We have already seen what happens when ministers twist the arm of Parliament to award themselves more powers. For example when the Government gave itself greater powers to take action against terrorist organisations, Gordon Brown used them to take action against Iceland because of the behaviour of Icelandic banks. We were told that the powers were only going to be used against the threat of ISIS and Al Qaeda, but then they were used against Bjork and some puffins. It’s a safe bet that this bunch of Conservatives will be more than willing to find excuses to extend the range and use of the powers that they’re so keen to award themselves.
The other problem is that once ministers have obtained these powers, they’re going to be very reluctant to give them up again. These are not people who can be trusted to willingly surrender powers that they have to make widespread changes to legislation and law without the scrutiny of Parliament. In the short period of time that he’s been Prime Minister, Boris Johnson has already shown the lengths that he will go to to avoid Parliamentary scrutiny.
Now, the Tories are not going to use this provision to abolish the Scottish Parliament. They may be venal, greedy, undemocratic, and hypocritical, but they’re not actually stupid. Well, some of them at any rate. They know that unilaterally abolishing the devolution settlement would create such a groundswell of anger in Scotland that we’d be independent a week later. What they are far more likely to do is to use this provision to whittle out the devolution settlement from within.
What’s especially concerning however is that this provision comes on top of the proposed changes that the Conservatives have already said that they want to make to the devolution settlement. Michael Gove has already spoken openly about the UK government spending in Scotland on devolved areas of comptence, and making sure that this is branded with a union flag. This will act as a Trojan horse, to gradually reduce the areas of competence of Holyrood. The Tories have never liked devolution, and they are no friends of Scottish political distinctiveness. Within a post-Brexit Britain there is even less place for Scotland to have different political priorities from the rest of the UK.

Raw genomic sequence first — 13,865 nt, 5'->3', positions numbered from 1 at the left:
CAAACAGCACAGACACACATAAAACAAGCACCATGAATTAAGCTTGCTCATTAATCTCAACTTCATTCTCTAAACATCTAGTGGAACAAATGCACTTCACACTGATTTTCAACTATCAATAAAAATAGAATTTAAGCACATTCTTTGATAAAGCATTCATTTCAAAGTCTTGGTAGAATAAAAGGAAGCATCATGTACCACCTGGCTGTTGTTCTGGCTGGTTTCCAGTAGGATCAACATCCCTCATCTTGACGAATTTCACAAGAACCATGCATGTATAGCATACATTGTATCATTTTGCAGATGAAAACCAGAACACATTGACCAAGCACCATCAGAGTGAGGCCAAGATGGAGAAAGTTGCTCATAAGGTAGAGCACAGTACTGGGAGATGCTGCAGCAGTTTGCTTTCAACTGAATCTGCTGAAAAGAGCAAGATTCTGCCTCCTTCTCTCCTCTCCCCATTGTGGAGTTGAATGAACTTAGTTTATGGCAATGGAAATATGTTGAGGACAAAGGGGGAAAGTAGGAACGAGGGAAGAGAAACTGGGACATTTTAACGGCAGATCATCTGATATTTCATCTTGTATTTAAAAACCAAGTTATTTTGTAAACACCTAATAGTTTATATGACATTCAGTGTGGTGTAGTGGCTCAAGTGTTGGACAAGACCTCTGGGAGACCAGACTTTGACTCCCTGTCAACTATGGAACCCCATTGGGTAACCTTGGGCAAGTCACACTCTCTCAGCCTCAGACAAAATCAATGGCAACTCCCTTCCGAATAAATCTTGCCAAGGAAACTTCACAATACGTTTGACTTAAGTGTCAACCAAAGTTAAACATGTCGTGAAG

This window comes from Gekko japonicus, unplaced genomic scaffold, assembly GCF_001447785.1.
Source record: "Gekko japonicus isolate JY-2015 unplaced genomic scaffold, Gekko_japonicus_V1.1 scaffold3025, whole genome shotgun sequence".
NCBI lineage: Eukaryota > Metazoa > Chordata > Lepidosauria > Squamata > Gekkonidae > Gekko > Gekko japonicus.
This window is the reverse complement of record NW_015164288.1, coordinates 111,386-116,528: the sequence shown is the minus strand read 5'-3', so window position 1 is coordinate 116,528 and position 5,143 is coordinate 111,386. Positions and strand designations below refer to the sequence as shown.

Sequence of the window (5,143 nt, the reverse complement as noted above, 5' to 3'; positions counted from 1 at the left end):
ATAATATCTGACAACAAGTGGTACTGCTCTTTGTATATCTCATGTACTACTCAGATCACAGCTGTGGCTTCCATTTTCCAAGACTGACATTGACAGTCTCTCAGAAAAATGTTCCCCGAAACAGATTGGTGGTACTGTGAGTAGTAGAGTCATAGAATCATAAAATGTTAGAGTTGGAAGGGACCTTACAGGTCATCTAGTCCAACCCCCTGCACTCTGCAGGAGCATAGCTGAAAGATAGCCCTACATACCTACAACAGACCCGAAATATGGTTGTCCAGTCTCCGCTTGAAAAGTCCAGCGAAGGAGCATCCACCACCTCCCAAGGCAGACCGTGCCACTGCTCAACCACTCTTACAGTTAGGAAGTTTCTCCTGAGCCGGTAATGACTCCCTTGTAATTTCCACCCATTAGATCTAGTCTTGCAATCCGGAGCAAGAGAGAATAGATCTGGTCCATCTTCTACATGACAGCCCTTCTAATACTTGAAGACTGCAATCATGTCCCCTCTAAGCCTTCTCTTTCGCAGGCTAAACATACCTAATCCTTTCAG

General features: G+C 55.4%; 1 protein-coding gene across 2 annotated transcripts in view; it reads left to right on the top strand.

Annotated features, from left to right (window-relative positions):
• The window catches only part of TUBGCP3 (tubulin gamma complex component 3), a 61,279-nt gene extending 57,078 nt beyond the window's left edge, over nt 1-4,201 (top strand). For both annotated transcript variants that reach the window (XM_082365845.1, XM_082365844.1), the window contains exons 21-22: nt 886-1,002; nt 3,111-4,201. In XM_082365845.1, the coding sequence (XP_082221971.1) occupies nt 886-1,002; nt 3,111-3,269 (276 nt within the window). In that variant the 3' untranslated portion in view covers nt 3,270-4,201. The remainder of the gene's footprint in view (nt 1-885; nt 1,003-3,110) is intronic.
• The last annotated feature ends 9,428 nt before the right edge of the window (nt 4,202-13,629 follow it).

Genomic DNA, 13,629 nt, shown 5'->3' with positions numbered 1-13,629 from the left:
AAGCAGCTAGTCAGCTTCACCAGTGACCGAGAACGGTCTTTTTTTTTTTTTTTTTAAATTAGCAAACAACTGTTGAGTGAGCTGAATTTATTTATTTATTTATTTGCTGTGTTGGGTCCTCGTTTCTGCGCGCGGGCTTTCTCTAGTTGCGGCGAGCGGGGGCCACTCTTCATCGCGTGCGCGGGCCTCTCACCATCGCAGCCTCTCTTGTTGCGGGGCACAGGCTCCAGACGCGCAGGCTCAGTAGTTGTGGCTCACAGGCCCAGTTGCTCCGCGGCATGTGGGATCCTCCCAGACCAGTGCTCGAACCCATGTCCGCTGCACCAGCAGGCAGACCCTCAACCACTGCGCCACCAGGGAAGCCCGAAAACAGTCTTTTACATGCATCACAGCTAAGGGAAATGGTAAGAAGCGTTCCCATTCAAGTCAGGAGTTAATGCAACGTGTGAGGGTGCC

These developments represent another important material change in circumstances which justify another independence referendum. One of the key promises of the Better Together campaign in 2014 was that the powers of the Scottish Parliament would be enshrined in law and would be put beyond the ability of any British Government to alter without the express consent of Holyrood. We can see now that was a lie. The British Government is now quite openly declaring that it and it alone has the unilateral right to alter the devolution settlement as it sees fit. That’s not what Scotland was promised in 2014.
The current devolution settlement was approved by the people of Scotland in a referendum in 1997, by a considerably larger majority than Brexit was approved. But you don’t hear any Conservatives saying that the result of that referendum must be respected. You don’t hear any Conservatives saying that their promises and commitments to Scotland in 2014 must be respected. By attacking the devolution settlement, the Tories might like to tell themselves that they are making independence less likely, but all that they are really doing is destroying that union that they claim to love so much.
Get out and vote on 12 December and tell the Tories that they’re the ones who are not listening to what Scotland wants. It’s the Scotland Act, not the Boris Johnson Act.